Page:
Published in Volume
120, Issue 1
(January 4, 2010)J Clin Invest.
Copyright © 2010, American Society for Clinical Investigation
Lnk regulates integrin αIIbβ3 outside-in signaling in mouse platelets, leading to stabilization of thrombus development in vivo
1Research Institute, International Medical Center of Japan, Tokyo, Japan.
2Department of Cardiovascular Medicine, Graduate School of Medicine and
3Translational Systems Biology and Medicine Initiative, University of Tokyo, Tokyo, Japan.
4PREST, Japan Science and Technology Agency, Tokyo, Japan.
5Center for Stem Cell Biology and Regenerative Medicine, Institute of Medical Science, University of Tokyo, Tokyo, Japan.
6Department of Environmental Medicine, Graduate School of Medicine, Hokkaido University, Sapporo, Japan.
7Department of Medicine, Tokai University School of Medicine, Isehara, Japan.
8Department of Anatomy, Faculty of Medicine, University of Miyazaki, Miyazaki, Japan.
9Preferectural Institute for Pharmaceutical Research, Toyama, Japan.
Address correspondence to: Koji Eto, Division of Stem Cell Bank, The Institute of Medical Science, The University of Tokyo, 4-6-1 Shirokanedai, Minato-ku, Tokyo, 108-8639 Japan. Phone: 81-3-6409-2342; Fax: 81-3-6409-2343; E-mail:
email@example.com. Or to: Satoshi Takaki, Research Institute, International Medical Center of Japan, 1-21-1 Toyama, Shinjuku-ku, Tokyo, 162-8655 Japan. Phone: 81-3-3202-7181; Fax: 81-3-3208-5421; E-mail:
Authorship note: Hitoshi Takizawa and Satoshi Nishimura contributed equally to this work.
First published December 21, 2009
Submitted: April 9,
2009; Accepted: October 28,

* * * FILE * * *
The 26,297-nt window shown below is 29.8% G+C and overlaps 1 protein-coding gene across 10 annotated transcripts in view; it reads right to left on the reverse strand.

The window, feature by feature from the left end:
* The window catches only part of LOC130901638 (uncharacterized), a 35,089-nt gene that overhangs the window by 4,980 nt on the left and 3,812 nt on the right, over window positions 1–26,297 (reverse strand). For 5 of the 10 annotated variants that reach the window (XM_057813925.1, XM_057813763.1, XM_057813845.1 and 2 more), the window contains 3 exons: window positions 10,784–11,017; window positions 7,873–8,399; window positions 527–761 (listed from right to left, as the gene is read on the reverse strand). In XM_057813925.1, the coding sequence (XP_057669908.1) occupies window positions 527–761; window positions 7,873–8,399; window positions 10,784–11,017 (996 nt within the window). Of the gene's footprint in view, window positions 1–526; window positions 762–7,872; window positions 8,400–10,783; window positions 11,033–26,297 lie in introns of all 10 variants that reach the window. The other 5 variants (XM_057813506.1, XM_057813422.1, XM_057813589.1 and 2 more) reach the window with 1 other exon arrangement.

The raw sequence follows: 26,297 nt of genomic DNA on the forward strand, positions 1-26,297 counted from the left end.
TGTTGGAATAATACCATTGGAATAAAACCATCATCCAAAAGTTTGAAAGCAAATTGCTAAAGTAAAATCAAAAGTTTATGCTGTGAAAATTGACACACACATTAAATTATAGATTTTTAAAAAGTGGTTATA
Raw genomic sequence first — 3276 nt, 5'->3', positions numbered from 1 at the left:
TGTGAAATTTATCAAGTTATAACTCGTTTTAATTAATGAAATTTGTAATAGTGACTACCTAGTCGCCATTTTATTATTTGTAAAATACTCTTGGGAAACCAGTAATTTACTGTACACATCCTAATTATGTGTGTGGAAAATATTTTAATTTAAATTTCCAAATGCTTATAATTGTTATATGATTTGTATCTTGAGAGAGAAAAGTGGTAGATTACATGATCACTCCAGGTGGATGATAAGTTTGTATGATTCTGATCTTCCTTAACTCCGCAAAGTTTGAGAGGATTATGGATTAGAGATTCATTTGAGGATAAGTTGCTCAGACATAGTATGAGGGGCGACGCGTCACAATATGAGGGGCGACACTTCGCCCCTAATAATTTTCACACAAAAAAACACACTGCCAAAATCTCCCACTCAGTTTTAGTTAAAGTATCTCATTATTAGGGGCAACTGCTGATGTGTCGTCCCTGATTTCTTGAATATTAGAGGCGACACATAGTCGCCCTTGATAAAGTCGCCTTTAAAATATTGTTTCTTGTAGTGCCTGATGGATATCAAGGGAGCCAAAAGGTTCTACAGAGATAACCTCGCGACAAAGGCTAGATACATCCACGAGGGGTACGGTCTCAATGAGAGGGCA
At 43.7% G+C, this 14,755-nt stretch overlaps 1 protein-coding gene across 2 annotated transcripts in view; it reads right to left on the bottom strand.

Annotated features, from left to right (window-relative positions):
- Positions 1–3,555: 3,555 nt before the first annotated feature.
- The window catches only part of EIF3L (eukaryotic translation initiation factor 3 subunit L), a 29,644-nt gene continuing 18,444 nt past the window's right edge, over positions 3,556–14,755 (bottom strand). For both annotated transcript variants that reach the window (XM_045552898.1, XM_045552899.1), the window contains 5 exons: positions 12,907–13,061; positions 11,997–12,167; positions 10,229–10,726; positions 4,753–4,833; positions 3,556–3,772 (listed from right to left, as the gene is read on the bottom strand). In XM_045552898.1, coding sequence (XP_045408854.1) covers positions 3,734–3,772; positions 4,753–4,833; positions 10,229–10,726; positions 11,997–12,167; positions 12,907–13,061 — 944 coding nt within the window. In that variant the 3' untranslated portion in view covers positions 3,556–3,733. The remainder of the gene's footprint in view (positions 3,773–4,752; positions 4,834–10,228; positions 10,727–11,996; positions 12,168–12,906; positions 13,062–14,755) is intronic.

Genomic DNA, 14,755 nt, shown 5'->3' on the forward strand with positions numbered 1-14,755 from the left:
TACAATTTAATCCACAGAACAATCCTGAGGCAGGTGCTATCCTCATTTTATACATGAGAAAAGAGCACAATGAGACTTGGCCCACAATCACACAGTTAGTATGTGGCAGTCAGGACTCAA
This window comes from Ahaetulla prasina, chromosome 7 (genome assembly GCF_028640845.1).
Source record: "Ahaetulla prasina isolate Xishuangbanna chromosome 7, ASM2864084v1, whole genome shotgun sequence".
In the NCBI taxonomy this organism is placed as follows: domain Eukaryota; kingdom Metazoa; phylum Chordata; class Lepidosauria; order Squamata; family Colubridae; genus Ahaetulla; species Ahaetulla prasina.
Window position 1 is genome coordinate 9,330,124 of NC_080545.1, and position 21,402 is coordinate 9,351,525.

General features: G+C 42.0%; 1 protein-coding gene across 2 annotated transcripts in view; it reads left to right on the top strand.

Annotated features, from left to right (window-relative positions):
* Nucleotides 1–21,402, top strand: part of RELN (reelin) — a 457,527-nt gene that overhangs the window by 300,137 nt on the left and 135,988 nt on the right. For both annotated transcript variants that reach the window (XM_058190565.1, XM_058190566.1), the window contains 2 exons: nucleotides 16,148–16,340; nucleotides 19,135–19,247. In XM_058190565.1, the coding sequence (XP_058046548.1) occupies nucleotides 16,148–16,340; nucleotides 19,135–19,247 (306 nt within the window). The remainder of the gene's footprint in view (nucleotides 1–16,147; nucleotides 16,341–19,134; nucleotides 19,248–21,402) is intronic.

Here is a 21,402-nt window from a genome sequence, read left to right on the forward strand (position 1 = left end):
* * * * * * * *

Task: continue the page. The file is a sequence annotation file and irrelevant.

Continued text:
The nature of the in vivo cellular events underlying thrombus formation mediated by platelet activation remains unclear because of the absence of a modality for analysis. Lymphocyte adaptor protein (Lnk; also known as Sh2b3) is an adaptor protein that inhibits thrombopoietin-mediated signaling, and as a result, megakaryocyte and platelet counts are elevated in Lnk–/– mice. Here we describe an unanticipated role for Lnk in stabilizing thrombus formation and clarify the activities of Lnk in platelets transduced through integrin αIIbβ3–mediated outside-in signaling. We equalized platelet counts in wild-type and Lnk–/– mice by using genetic depletion of Lnk and BM transplantation. Using FeCl3- or laser-induced injury and in vivo imaging that enabled observation of single platelet behavior and the multiple steps in thrombus formation, we determined that Lnk is an essential contributor to the stabilization of developing thrombi within vessels. Lnk–/– platelets exhibited a reduced ability to fully spread on fibrinogen and mediate clot retraction, reduced tyrosine phosphorylation of the β3 integrin subunit, and reduced binding of Fyn to integrin αIIbβ3. These results provide new insight into the mechanism of αIIbβ3-based outside-in signaling, which appears to be coordinated in platelets by Lnk, Fyn, and integrins. Outside-in signaling modulators could represent new therapeutic targets for the prevention of cardiovascular events.